Exercises for Lateral Obliques

Develop your obliques by bending and twisting.

Develop your obliques by bending and twisting.

Your oblique muscles are located on either side of your torso. They are responsible for handling two movements at your waist: bending side to side and twisting. A comprehensive oblique workout will consist of exercises that feature both of these movements. To build strength and tone, lateral oblique exercises should be done frequently, while still allowing your muscles enough recovery time.

Training

Complete your oblique workout twice per week, with two days of rest between each of your training sessions. If you're focused on improving strength, perform each of the lateral oblique exercises for two or three sets each. If developing muscular tone is your primary goal, bump up your workout volume to three to five sets of each oblique exercise.

Lateral Flexion Exercises

When your obliques bend you side to side, they are said to be performing lateral flexion. Side plank and oblique crunch are two lateral flexion exercises. The side plank exercise forces your obliques to isometrically contract, meaning they have to hold you in a position over time. Lie on your right side on an exercise mat with your legs stacked on top of each other. Position your right elbow on the mat underneath your shoulder and rest your left arm atop your torso. Rise up onto your right elbow and feet so that your torso and thighs are in a straight line. Hold this position for as long as you can, and then switch to the left. Move right into oblique crunch from side plank. Lie down on your right side with your waist slightly bent to create a “V” shape with your body. Place your left hand against the side of your head. Simultaneously lift your legs and shoulders up off the floor, and then lower back down to the floor. Perform the exercise for 15 to 30 repetitions, then switch to the left side.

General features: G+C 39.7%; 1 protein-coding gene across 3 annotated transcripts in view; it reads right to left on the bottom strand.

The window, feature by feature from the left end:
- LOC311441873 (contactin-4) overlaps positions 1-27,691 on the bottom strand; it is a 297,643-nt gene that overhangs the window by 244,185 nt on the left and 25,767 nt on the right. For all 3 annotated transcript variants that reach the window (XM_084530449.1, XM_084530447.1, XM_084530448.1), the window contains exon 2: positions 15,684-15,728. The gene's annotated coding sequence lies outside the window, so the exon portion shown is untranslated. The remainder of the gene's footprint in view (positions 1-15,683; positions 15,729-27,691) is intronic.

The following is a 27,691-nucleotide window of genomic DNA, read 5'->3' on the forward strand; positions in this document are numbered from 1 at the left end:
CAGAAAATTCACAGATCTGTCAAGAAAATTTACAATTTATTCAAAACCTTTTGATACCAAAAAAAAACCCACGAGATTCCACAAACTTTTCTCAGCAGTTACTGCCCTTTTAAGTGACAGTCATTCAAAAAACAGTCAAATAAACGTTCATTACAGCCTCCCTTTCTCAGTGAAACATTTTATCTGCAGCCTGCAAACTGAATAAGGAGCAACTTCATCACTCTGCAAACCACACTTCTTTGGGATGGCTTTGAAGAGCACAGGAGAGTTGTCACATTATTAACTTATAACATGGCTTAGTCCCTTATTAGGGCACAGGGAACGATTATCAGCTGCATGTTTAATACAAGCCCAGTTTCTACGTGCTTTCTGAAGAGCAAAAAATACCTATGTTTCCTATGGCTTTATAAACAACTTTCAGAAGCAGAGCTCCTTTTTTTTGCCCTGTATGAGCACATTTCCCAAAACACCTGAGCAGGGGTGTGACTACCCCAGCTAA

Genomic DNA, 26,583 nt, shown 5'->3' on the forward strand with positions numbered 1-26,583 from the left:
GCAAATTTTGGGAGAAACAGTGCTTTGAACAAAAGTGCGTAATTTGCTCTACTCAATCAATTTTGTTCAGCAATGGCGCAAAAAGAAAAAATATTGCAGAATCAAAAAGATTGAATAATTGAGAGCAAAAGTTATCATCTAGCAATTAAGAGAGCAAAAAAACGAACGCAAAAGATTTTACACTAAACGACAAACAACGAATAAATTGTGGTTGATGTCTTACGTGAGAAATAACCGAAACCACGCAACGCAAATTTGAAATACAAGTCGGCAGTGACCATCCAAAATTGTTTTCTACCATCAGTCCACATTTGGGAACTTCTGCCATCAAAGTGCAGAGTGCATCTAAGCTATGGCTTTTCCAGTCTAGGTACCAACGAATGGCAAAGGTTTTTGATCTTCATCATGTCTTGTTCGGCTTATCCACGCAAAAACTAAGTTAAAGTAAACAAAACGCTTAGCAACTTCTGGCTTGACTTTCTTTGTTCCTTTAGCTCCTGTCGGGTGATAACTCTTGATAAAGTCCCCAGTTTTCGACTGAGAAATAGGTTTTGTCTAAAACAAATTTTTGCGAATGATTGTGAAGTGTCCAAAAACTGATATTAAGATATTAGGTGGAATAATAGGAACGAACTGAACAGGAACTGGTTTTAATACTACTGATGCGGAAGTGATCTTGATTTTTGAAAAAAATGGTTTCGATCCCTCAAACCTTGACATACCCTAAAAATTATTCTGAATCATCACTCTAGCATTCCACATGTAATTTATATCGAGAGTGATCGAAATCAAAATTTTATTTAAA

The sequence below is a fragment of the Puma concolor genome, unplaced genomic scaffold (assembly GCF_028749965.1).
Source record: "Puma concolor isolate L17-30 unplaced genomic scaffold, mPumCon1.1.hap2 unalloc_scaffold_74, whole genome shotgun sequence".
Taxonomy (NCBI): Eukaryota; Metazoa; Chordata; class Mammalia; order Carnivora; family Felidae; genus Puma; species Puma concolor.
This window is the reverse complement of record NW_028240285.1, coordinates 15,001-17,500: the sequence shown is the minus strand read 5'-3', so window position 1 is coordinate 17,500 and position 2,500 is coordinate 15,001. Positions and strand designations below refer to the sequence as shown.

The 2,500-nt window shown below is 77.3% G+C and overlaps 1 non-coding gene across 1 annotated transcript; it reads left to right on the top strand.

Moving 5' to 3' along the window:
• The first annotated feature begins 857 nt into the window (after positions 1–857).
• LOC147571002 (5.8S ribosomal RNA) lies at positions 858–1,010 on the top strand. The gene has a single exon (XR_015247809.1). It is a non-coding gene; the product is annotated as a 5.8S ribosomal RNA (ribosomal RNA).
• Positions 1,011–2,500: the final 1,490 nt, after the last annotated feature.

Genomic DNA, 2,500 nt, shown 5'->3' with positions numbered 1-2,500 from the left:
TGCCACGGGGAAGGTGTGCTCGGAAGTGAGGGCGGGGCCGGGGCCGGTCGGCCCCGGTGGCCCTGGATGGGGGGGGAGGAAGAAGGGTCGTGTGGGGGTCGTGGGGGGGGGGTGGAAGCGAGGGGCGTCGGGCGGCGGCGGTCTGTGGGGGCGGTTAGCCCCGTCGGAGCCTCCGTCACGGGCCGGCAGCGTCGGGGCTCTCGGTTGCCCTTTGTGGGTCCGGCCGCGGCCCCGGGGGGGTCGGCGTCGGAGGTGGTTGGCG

Twisting Exercises

To challenge your obliques with twisting exercises, perform both seated twist and standing wood chop. For seated twist, sit on an exercise mat with your knees bent and feet flat on the floor while holding a medicine ball at your chest. Lean back and pick your feet up off the floor with your legs bent at the knee so that you create a “V” shape with your thighs and torso. Twist to your left and tap the ball on the floor by your hips, then twist to your right and tap the floor to the right of your hips. Rotate back and forth until you tap the floor a total of 30 times. To perform standing wood chop, stand with your feet set to shoulder-width apart. Hold a medicine ball with both hands and extend your arms out in front of you. Bend your knees slightly and lower the medicine ball to the outside of one knee. Rise up and twist, swinging the ball up and over the opposite shoulder. Swing the ball back down to move right into the next repetition. Complete the set of 15 repetitions, then switch sides so that you’re swinging the ball up over the opposite shoulder.

Considerations

When training your obliques, avoid exercises that place an excessive amount of stress on your spine. One such exercise is the seated torso rotation twist machine, commonly found in gyms, which forces you to keep your hips facing forward as you rotate your torso. This places too much rotational force onto your spine. Standing wood chop and seated twist, on the other hand, allow your pelvis to twist with your torso. Another potentially harmful exercise is the Russian twist, which is performed by lying sideways on a hyperextension bench and bending and twisting to lower yourself down toward the floor and pulling yourself back up; this move places shearing stress onto your spine and can cause back pain.

 

About the Author

Kim Nunley has been screenwriting and working as an online health and fitness writer since 2005. She’s had multiple short screenplays produced and her feature scripts have placed at the Austin Film Festival. Prior to writing full-time, she worked as a strength coach, athletic coach and college instructor. She holds a master's degree in kinesiology from California State University, Fullerton.

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